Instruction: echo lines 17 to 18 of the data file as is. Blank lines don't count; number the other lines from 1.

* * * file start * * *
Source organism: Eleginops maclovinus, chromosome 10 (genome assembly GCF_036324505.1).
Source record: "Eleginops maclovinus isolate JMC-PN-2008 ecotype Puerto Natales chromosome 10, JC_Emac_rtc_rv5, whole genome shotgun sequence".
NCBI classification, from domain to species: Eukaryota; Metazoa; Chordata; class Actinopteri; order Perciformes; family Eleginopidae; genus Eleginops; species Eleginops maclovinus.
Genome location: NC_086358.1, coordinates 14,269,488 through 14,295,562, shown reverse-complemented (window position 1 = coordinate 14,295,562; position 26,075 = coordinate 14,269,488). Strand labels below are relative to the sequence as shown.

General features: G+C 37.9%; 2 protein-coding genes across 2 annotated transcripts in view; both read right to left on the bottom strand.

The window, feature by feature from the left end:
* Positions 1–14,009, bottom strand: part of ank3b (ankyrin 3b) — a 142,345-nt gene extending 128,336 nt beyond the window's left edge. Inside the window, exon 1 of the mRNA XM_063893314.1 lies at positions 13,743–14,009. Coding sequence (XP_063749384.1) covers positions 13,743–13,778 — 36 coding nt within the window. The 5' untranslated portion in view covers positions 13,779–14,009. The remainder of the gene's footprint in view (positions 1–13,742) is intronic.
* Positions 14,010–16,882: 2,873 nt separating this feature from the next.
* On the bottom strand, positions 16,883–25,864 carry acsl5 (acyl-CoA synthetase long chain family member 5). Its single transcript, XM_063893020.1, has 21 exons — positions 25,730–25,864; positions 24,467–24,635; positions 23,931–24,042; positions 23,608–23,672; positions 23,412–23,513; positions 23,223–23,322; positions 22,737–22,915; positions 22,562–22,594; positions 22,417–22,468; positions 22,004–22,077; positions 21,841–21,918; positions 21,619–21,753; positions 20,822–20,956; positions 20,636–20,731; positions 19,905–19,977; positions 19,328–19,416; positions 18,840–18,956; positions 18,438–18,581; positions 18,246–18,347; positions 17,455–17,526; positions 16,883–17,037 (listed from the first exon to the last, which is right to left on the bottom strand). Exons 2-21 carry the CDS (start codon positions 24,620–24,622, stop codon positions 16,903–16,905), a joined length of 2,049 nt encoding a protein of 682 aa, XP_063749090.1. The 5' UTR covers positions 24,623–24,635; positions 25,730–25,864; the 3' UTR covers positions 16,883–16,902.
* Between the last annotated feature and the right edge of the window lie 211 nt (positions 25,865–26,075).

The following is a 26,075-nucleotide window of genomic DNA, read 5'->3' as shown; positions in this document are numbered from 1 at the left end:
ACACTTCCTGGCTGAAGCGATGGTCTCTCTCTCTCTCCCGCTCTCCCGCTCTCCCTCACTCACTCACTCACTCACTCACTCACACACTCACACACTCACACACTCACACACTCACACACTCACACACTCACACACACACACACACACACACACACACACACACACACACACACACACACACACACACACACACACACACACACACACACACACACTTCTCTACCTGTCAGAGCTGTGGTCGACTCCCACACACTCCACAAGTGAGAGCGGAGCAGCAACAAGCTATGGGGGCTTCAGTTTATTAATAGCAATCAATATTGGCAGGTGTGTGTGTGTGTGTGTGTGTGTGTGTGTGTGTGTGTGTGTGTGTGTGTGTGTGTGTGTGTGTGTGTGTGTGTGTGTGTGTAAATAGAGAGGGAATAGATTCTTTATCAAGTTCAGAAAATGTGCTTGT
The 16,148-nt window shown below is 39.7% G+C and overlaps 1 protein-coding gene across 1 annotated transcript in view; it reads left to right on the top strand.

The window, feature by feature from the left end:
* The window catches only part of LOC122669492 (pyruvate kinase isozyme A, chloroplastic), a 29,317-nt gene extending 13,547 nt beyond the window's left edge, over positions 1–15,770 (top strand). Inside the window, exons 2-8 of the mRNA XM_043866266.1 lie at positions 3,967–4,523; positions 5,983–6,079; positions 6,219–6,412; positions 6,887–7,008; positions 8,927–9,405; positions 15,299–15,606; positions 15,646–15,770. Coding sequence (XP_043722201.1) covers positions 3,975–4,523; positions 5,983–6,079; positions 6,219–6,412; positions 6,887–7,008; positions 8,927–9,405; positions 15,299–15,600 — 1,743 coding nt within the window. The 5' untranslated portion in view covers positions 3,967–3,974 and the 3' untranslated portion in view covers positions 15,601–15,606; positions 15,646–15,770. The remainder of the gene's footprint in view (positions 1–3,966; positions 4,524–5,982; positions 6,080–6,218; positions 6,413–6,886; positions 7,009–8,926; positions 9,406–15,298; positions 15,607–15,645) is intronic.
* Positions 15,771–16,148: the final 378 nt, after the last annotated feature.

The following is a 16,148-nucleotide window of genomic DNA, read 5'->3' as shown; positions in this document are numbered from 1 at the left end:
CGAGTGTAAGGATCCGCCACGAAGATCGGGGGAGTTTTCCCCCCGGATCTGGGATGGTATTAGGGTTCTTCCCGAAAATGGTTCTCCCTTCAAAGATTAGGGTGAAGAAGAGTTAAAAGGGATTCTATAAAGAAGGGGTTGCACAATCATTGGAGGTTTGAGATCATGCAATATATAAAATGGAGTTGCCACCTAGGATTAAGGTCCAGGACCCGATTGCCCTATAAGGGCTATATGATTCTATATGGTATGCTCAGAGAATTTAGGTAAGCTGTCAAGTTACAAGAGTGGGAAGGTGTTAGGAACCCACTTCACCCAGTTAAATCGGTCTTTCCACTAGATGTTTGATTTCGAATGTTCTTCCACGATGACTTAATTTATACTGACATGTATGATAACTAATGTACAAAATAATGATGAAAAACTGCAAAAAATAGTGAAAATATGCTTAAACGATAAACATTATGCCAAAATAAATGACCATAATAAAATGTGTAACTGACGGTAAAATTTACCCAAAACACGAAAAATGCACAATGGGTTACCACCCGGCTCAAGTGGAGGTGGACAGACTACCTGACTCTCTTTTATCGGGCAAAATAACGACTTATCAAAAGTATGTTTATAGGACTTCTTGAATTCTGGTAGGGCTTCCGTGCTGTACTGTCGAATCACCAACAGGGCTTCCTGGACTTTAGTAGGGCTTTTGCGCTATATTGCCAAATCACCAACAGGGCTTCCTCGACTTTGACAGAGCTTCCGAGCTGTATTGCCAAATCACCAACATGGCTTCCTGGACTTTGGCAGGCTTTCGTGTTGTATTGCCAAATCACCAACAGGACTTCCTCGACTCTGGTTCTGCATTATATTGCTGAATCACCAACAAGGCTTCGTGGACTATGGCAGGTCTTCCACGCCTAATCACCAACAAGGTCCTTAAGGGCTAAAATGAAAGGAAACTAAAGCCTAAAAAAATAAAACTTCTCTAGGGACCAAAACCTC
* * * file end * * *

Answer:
The following is a 16,148-nucleotide window of genomic DNA, read 5'->3' as shown; positions in this document are numbered from 1 at the left end:
CGAGTGTAAGGATCCGCCACGAAGATCGGGGGAGTTTTCCCCCCGGATCTGGGATGGTATTAGGGTTCTTCCCGAAAATGGTTCTCCCTTCAAAGATTAGGGTGAAGAAGAGTTAAAAGGGATTCTATAAAGAAGGGGTTGCACAATCATTGGAGGTTTGAGATCATGCAATATATAAAATGGAGTTGCCACCTAGGATTAAGGTCCAGGACCCGATTGCCCTATAAGGGCTATATGATTCTATATGGTATGCTCAGAGAATTTAGGTAAGCTGTCAAGTTACAAGAGTGGGAAGGTGTTAGGAACCCACTTCACCCAGTTAAATCGGTCTTTCCACTAGATGTTTGATTTCGAATGTTCTTCCACGATGACTTAATTTATACTGACATGTATGATAACTAATGTACAAAATAATGATGAAAAACTGCAAAAAATAGTGAAAATATGCTTAAACGATAAACATTATGCCAAAATAAATGACCATAATAAAATGTGTAACTGACGGTAAAATTTACCCAAAACACGAAAAATGCACAATGGGTTACCACCCGGCTCAAGTGGAGGTGGACAGACTACCTGACTCTCTTTTATCGGGCAAAATAACGACTTATCAAAAGTATGTTTATAGGACTTCTTGAATTCTGGTAGGGCTTCCGTGCTGTACTGTCGAATCACCAACAGGGCTTCCTGGACTTTAGTAGGGCTTTTGCGCTATATTGCCAAATCACCAACAGGGCTTCCTCGACTTTGACAGAGCTTCCGAGCTGTATTGCCAAATCACCAACATGGCTTCCTGGACTTTGGCAGGCTTTCGTGTTGTATTGCCAAATCACCAACAGGACTTCCTCGACTCTGGTTCTGCATTATATTGCTGAATCACCAACAAGGCTTCGTGGACTATGGCAGGTCTTCCACGCCTAATCACCAACAAGGTCCTTAAGGGCTAAAATGAAAGGAAACTAAAGCCTAAAAAAATAAAACTTCTCTAGGGACCAAAACCTC